## 100WV 50A max 500W Active Load

Batteries, Chargers, and Battery Management Systems.

### Re: 100WV 50A max 500W Active Load

Nice Rick!
I'll dive into the schematics soon (still recovering after the fire...sheesh) but wanted to address your MOSFET questions.

You won't be able to use a single TO-220 case MOSFET for dissipating 250W.
Even assuming an infinite theoretically perfect heatsink, you're limited to about 87W.

Here are the numbers:
FDA59N30 junction-to-sink thermal resistance (theta-js) = 1.27 degrees-C/W
Max ambient = 30C.
Max allowable temp rise = 110C (for 140C max junction temp, for reliability).
Allowable power = 110/1.27 = 86.6W before you reach max junction temperature of 140C

If you factor in the thermal resistance for a REALLY good heat sink, let's say 0.15 degrees-C/W, you get a theta-ja = 1.27 + 0.15 = 1.42 and a max power limit of...
110 / 1.42 = 77.5W before you reach a junction temperature of 140C

Even of we made the design pretty unreliable, with a max allowed junction temperature of 175C, the max power level is...
140 / 1.42 = 98.6W before you reach 175C

You'll need more MOSFETs to lower the thermal resistance.
Let's assume four MOSFETs are being used and calculate the required heat sink thermal resistance needed to keep the junction temperature below 140C at a power level of 250W...
Theta-js for four MOSFETs = 1.27 / 4 = 0.318 degrees-C/W
Mac ambient = 30C
Allowable junction temp rise = 110C
Theta-ja = max junction-to-ambient thermal resistance

250 = 110 / theta-ja
theta-ja = 0.44

This means that the maximum allowable combined thermal resistance for the MOSFETs and heat sink = 0.44 degrees-C/W. Since the four MOSFETs theta-j-s = 0.318, then the heat sink's theta-sa cannot exceed 0.44 - 0.318 = 0.122 degrees-C/w. That's a darn good heat sink, but doable!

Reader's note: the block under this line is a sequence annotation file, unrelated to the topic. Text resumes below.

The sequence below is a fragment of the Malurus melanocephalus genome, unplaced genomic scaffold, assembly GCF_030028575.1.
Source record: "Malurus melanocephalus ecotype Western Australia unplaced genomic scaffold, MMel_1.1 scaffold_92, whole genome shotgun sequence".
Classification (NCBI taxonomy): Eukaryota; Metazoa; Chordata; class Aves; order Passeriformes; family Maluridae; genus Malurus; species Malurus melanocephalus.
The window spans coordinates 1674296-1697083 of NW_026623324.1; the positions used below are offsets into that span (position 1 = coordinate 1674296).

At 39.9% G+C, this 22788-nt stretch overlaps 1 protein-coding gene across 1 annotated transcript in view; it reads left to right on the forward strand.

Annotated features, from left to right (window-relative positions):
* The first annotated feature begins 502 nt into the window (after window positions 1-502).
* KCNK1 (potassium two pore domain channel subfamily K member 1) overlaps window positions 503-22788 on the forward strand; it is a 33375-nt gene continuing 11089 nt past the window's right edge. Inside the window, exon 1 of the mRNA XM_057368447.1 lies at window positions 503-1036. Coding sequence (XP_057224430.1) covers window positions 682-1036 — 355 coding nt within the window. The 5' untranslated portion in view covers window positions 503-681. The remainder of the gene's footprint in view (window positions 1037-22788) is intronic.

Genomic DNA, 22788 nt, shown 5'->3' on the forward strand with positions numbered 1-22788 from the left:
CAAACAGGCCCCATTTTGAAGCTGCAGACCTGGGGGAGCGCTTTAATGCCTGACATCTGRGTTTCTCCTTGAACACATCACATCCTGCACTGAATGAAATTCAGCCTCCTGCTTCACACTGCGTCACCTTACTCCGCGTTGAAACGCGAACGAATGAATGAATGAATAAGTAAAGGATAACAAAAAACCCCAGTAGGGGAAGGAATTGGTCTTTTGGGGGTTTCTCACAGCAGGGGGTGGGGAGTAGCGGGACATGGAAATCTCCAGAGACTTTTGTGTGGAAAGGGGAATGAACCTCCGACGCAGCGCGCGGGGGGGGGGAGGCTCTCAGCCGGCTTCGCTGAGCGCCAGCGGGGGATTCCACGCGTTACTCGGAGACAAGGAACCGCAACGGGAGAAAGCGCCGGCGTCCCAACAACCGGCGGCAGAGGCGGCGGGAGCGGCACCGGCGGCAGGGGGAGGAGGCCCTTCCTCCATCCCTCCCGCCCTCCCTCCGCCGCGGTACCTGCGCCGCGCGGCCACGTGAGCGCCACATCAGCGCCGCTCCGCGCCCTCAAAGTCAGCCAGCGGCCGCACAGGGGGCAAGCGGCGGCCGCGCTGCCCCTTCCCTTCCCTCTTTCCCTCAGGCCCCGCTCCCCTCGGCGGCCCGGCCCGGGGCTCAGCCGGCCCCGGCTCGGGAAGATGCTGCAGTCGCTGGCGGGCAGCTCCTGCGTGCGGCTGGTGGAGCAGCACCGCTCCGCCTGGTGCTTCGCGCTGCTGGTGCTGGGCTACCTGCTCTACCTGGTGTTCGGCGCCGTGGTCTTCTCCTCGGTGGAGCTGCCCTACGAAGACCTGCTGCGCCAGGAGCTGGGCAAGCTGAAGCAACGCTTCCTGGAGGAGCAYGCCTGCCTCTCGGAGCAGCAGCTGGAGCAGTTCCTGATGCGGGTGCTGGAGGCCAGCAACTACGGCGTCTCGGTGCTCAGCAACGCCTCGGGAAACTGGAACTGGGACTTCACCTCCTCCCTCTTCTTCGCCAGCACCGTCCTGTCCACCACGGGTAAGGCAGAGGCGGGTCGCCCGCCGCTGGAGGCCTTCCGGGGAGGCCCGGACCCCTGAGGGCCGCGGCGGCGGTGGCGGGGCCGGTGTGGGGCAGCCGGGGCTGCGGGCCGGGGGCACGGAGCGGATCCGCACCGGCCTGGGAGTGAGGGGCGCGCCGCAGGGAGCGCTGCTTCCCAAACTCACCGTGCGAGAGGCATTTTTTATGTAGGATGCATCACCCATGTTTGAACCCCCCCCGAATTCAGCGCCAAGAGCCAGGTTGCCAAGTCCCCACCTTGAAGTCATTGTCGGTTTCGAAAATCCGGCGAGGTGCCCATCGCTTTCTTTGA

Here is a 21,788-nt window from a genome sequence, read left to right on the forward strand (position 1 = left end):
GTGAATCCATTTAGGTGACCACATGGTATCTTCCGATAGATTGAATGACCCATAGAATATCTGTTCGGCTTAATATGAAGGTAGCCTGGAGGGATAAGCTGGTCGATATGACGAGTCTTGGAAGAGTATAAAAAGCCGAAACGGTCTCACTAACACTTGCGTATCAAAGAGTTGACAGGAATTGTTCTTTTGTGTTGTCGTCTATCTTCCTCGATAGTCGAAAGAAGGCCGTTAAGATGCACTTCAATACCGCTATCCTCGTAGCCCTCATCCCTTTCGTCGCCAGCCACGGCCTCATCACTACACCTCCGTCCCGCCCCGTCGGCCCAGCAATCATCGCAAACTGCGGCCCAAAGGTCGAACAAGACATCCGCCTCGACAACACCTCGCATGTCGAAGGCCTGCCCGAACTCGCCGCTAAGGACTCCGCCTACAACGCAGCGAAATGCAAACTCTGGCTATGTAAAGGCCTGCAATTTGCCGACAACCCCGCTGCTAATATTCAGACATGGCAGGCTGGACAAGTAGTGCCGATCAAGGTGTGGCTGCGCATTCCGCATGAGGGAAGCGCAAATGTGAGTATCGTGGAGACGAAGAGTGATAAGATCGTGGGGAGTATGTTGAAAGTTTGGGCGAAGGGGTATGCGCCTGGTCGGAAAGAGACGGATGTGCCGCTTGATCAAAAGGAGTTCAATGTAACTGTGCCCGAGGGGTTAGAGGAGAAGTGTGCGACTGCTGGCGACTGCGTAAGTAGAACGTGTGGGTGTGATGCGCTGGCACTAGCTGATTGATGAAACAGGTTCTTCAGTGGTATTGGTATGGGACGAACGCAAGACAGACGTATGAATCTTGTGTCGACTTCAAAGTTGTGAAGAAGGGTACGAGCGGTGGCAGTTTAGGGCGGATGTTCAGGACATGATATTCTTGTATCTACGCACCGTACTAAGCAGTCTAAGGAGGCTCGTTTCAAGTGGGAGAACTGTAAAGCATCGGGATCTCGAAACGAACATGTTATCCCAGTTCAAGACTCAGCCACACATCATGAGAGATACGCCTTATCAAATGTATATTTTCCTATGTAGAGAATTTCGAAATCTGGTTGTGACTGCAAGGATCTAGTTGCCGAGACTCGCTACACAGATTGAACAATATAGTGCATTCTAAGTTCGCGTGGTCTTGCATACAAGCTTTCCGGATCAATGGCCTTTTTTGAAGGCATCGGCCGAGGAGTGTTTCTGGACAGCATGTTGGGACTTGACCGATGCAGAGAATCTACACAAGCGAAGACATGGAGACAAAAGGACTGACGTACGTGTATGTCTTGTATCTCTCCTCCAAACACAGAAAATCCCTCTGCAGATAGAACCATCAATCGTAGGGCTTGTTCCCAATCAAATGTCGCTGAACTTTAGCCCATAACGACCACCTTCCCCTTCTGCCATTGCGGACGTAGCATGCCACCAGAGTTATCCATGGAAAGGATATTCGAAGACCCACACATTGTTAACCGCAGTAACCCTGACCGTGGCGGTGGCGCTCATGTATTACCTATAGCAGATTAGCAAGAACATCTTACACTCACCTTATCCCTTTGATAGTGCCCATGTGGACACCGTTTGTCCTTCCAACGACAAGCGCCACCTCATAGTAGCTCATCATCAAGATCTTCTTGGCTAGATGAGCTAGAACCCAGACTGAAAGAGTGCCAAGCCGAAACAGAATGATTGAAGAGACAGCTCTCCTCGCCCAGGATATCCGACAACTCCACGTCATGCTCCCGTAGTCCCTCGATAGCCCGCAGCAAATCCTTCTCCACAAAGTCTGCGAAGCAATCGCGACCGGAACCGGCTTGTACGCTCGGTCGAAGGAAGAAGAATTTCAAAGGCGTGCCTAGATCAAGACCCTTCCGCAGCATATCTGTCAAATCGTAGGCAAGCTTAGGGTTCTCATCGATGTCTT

I'd start with four FDA59N30 MOSFETs on each heat sink and go from there. You can use a thermocouple on the rear metal plate (thru the heat sink) of one of the hottest MOSFET to see how well the heat sink is working. Be sure to wait until the heat sink has reached thermal equilibrium first, several minutes. This will tell you if you need to add additional heat sinks, a more efficient heat sink, or perhaps higher fan speed or different fan mounting.

Power limiting...a tough one.
There are analog multiplier chips out there that can take two voltages (in our case, pack voltage and shunt voltage) and multiply them to give you a power level representation, but you often need a lot of circuitry to put it all together (getting right voltages for multiplying, etc.). It gets complicated very, very quickly. I recommend using a microprocessor to read a stepped down pack-voltage and the shunt voltage to calculate the power level. Even a small 8-pin PIC like the 12F683 will work here. It has four 10-bit ADCs, a comparator, and can off the available +5V.

Using the temperature measurements mentioned above, you'll be able to sample the power level several hundred times a second and keep the power level low enough to prevent overheating. Lots of really good temp measurements will allow you to have a much higher starting power level, when the heat sink is cool. This is what I did for my CC-400 load. It handles up to 500W for 15 seconds and then 400W continuously after that. If those limits are exceeded, I turn off the MOSFETs and blink a red LED.

But, any power limiter will require a method of setting it for the different heat sink, fan, and MOSFET combinations other users will have. You could set up a block of header pins with a jumper to tell the PIC the max power level it should allow (perhaps in 25W increments?). But, this would require the user to measure their MOSFET temperature for the setup they have and that's very, very problematic. I don't think that many people are going to drill a hole in their heat sink and get a thermocouple to measure the temp.

I was thinking that in order for the design to be the most useful to others, it will need to be tested with a commercially available heat sink that others can buy. That way no temp measurements need to be taken and they will know the power level allowed by that design. If someone feels they need more power, they can build more units or find a better heat sink.
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### Re: 100WV 50A max 500W Active Load

how much will it change if they are TO3PN? max dissipation for the case i mean.

rick
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rkosiorek
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### Re: 100WV 50A max 500W Active Load